defend it."

"What, could Jonathan Frid not distinguish between an actor and his character?

"Oh that's different. I don't wind up feeling I am Richard the Third. But I must defend him as human ... like Barnabas I  try to do him humanly, not a caricature, a Lugosi type-of vampire who was strictly vampire. The way I do Barnabas, he is a pathetic man who hates to be a vampire but can't help it. He has a problem; He has to bite girls on the neck and drink blood, but he is really very unhappy about it afterwards ..."

The tall, man, surprisingly blue-eyed, 47 years old and with forward blown ear-covering hair, kept on talking in a well-modulated baritone. .He was a study in paradoxes, of  non-commitment, of which he was well aware.

"I can give you opposite answers to any question. 'I  suppose I am fairly easily influenced."
He thought of himself  as basically shallow, yet also knew there was depth to him but was to lazy to plumb it.

"I was always a lazy boy. A bad student. I have been a dilettante for so long. Because I didn't need the money I guess."

"Why? Do you think, starving actors are better?"

"No; but they have to try harder to get a job and hang on to it. It's like during the depression. All of a sudden workers had to be good. Today, electricians, masons, anyone doesn't have to be so good. But, when jobs are scarce, you just don't fool around any more. You know, like love of God. It's not enough to love God to keep the narrow path; you also have to fear God."

Is he very religious?
"I don't think so. But I do think a lot about the after-life. I worry about doomsday."
He had no definite, dogmatic answer o the problems of living, as most actors do when they know they will be quoted.
"I like the way young people question things, but then it also leads to anarchy ..."
"Women's lib bores me. I love to see a soft, feminine woman, yet I gravitate towards the strong, more aggressive types. But then I can't stand them too long, .either ..."

"I believe in discipline in schools, but I also see the other side of it ..."

Jonathan Frid has no hobbies and I was grateful that he said as much honestly, instead of the standard "People are my hobby" type of answer one gets from 4 out of 5 celebrities whose only hobby-people is often themselves.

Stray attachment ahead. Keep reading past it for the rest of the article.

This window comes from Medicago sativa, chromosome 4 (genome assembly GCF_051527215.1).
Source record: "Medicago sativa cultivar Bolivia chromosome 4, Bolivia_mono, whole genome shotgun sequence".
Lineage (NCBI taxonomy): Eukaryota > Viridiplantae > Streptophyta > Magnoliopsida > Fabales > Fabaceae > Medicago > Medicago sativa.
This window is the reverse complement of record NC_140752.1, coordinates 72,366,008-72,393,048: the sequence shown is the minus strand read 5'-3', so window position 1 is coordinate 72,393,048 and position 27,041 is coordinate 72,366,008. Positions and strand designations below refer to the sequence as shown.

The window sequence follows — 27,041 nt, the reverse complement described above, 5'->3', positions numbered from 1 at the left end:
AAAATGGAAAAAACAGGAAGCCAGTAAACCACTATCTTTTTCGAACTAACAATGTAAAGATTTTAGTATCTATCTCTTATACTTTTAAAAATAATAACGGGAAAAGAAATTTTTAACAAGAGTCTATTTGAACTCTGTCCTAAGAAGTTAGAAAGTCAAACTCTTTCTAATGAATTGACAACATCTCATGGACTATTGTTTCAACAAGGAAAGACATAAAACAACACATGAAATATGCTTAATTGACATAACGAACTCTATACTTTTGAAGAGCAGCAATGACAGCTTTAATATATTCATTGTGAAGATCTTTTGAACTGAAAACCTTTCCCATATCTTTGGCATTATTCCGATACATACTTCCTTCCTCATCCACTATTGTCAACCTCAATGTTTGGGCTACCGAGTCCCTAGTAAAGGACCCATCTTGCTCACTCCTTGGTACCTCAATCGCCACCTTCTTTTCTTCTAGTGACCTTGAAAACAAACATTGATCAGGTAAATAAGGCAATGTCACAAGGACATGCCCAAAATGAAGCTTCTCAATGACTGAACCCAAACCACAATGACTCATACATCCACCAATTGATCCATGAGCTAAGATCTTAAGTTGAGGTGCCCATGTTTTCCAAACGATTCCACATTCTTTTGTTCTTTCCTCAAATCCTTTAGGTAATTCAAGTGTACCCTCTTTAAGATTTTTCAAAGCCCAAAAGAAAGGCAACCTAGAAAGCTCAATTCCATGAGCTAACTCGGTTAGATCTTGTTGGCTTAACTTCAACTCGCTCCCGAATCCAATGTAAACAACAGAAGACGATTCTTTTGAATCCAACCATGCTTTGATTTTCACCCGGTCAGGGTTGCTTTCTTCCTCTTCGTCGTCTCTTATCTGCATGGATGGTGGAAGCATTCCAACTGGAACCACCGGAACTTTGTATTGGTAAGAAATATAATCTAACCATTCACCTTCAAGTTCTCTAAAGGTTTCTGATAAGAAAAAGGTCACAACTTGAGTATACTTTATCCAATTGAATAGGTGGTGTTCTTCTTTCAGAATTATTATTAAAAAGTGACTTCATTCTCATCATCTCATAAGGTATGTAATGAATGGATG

"My apartment, maybe, is my hobby at this, time. I love comfort. I indulge myself a lot in the luxurious life. I am very selfish."

And so he was, yet as the conversation progressed in the philosophical aspects of life and of his business, it was easy to see the reluctant vampire was also very thoughtful, perceptive.

One got the impression that were not so tiring, or tiresome, he might like to be involved, to be sure of his way. Only that would require the making of a decision, something Jonathan Frid does only when absolutely forced to, or when convenient.
No  doubt he feels relieved at the cancellation of Dark Shadows. it made the decision for him.

"Though, if I do quit, I'll probably regret the days of fame and recognition and miss them."
And then he also might not.

6 comments:

Nancy Kersey said...

Interesting piece. Thanks for posting it. I don't think I had seen that one before.

Anonymous said...

Wow, Cuz. I am the associate editor of the Delaware County (Pa.) Daily Times and I cam check our library to see if there's a better clip of this story!

Cousin Barnabas said...

That'd be great! You can send the image to collinsporthistory@gmail.com. Thanks!

Anonymous said...

...'blue eyes'...? In January, 1971, Mr. Frid was a month into his 46th year.

Anonymous said...

I noticed the "blue-eyed" description, too. JF had hazel eyes, which could appear blue or another color depending on lighting and what color he was wearing.

Cousin Barnabas said...

All kinds of strange details slipped into print. There's one story (It's posted here, somewhere) that refers to Frid as a "husky" 170 pounds. If the man was four-feet tall, he might be considered "husky" at 170 pounds, but Frid stood about six feet and was FAR from chubby, husky, etc.